A Beautiful Day in the Neighborhood Review – A Nice Film About a Nice Guy

Directed by Marielle Heller, A Beautiful Day in the Neighborhood stars Matthew Rhys as journalist Lloyd Vogel who’s assigned to write a puff piece on beloved television host Fred Rogers (Tom Hanks). Lloyd’s own life is in tatters due to issues with his father (Chris Cooper) and insecurities about being a husband and father himself, but through his interviews with Mr. Rogers, he might be able to see life as Fred did.

First thing’s first: I find it a tad annoying that in a film called A Beautiful Day in the Neighborhood about Mr. Rogers and with Tom Hanks at top billing and prominent in all marketing he is still a supporting character to…a writer. Fred Rogers was a kind and sweet man who lived a life of kindness and sweetness, never having a bad word to say about anyone and only ever fought to protect public broadcasting and the education of children through television, so I can see how the writers would seek to engineer some conflict in this story seeing as little to no conflict was involved with Mr. Rogers.

However, this means that all the scenes of Lloyd Vogel talking to Mr. Rogers become the absolute best parts and everything else is rather pedestrian. This is not the fault of director Marielle Heller (Can You Ever Forgive Me?) because she takes this mostly by-the-numbers story and crafts it in a loving fashion that reminds one of the beauty of Mr. Rogers life and shines with his universal influence. Shooting on film, having multiple sequences photographed using old 80s TV cameras with model animation to establish locations, and specific lighting and camera arrangements all give us a real emotional palette to work as an audience with beyond whatever might be on the page initially.

Matthew Rhys does a fine job in the lead role because he is a solid actor capable of complex emotional states and sells the old “cynic turned optimist” story well, but I never truly connected with it. He has some real issues with his father and is struggling to come to terms with his trauma while still being present with his own family, and this is all nice and good, but I’ve seen this story before. I doubt Lloyd Vogel is a direct representation of Tom Junod who wrote the original Mr. Rogers article “Can You Say…Hero?” in Esquire, so most of this character is just engineered conflict to give the story some larger life, even though a more simplistic look at the one-on-one connection between two opposite people is the stronger story. I understand that it might be a way to show how rich and eternal Mr. Rogers’ influence was on the lives of everyday people, but there is a more unique and interesting way to approach this beyond how the writers ultimately did here.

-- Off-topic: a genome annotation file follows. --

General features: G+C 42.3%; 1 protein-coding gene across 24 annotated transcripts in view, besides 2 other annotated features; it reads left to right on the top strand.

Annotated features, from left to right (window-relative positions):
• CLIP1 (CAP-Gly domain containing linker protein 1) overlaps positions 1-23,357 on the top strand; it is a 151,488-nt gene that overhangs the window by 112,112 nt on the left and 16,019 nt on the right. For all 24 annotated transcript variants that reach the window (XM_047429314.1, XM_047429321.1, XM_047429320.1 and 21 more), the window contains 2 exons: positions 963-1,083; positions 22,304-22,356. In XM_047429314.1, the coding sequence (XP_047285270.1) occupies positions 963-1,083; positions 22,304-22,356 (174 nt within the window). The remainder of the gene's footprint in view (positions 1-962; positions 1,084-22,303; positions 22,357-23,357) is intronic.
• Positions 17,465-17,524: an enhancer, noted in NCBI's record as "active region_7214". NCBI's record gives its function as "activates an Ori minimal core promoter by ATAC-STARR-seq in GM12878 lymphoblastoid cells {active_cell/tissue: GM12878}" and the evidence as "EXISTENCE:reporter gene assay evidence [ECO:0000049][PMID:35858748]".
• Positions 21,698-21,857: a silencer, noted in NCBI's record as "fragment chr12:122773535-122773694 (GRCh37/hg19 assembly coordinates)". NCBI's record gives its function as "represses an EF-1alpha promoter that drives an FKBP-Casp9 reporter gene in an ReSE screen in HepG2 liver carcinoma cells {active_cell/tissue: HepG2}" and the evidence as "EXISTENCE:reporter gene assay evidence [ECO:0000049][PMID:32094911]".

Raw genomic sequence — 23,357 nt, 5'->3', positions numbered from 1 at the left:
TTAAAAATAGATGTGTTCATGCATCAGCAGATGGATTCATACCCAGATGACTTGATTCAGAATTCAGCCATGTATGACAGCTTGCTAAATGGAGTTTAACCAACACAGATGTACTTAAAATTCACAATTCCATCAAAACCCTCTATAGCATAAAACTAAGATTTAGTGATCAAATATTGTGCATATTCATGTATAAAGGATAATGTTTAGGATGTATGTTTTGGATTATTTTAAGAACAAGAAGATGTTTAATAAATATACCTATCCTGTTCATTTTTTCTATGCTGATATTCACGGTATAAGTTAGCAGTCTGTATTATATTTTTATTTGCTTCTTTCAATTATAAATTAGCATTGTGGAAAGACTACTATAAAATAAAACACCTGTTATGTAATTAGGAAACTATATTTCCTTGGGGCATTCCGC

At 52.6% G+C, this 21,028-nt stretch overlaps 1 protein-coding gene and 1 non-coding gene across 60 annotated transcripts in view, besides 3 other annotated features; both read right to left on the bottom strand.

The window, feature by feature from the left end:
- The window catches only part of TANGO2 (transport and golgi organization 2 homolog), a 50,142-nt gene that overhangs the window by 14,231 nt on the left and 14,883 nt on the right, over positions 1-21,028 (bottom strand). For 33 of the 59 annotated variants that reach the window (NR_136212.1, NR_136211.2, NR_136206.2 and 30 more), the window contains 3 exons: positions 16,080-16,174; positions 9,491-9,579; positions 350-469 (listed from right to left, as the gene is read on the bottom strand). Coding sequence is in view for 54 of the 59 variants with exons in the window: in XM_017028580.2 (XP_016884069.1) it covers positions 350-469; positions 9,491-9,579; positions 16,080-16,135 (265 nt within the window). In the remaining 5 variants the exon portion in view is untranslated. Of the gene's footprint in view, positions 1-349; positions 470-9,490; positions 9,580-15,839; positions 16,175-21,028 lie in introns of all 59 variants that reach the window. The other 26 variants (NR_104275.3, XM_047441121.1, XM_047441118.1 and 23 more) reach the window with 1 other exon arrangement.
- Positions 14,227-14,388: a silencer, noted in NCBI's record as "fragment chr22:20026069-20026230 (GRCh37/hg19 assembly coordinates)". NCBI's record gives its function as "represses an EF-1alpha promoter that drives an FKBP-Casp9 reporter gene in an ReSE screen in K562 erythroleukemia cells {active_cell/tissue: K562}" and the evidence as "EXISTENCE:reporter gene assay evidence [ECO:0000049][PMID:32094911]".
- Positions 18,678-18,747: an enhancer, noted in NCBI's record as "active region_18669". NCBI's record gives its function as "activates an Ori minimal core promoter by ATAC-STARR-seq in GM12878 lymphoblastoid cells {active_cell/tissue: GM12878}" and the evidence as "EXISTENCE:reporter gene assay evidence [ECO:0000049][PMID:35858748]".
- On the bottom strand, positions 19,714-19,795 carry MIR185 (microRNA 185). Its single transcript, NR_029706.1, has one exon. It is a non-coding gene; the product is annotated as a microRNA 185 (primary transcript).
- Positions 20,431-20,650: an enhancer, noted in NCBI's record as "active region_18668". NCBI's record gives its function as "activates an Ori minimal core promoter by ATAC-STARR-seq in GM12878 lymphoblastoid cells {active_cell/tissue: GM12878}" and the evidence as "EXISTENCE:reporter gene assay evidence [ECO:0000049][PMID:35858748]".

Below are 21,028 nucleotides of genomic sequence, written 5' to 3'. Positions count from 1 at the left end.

Tom Hanks’ casting as Mr. Rogers is a tad odd seeing as beyond the spot-on eyebrows, Hanks looks nothing like Fred Rogers. I would have expected Jim Parsons in old-age makeup to be the first choice. This doesn’t stop Hanks from fully embodying the generosity and humanity that Mr. Rogers effortlessly exuded around everyone, silently taking on the burden of other people’s pain and giving back endless love. We feel this reality in Hanks’ performance because of his exact replication of the accent and specific mannerisms of Mr. Rogers, but also because he’s Tom Hanks; perhaps the nicest man in the world by all accounts.

A Beautiful Day in the Neighborhood works best when it’s Tom Hanks exploring the endless amounts of life and joy that Mr. Rogers left in this world, and when Marielle Heller can flex some fantastic directorial talent, all of which elevates some rather weak writing and a story that threatens to dip into melodrama. I did expect more from this movie because of the talent involved and possibilities of the story, but it’s a nice companion to the pitch-perfect documentary Won’t You Be My Neighbor?, and just like that movie, A Beautiful Day in the Neighborhood will leave you feeling accepted and enlightened in a dark and challenging world.

Director: Marielle Heller

Cast: Matthew Rhys, Tom Hanks, Chris Cooper

Writer: Micah Fitzerman-Blue, Noah Harpster

Christopher John

Christopher John is an emerging flim critic based in Perth and primarily writes for The Curb. He is a double-degree graduate of Edith Cowan University in Communications and Arts, and creates various flim reviews and video essays on his YouTube channel "Christopher John". Christopher has published online work with ECU's Dircksey magazine, Taste of Cinema, Pelican Magazine and Heroic Hollywood. His first love in flim is Star Wars, his newest love is Akira Kurosawa, and hopes his future love will be Tarkovsky and Studio Ghibli (he's getting to it).

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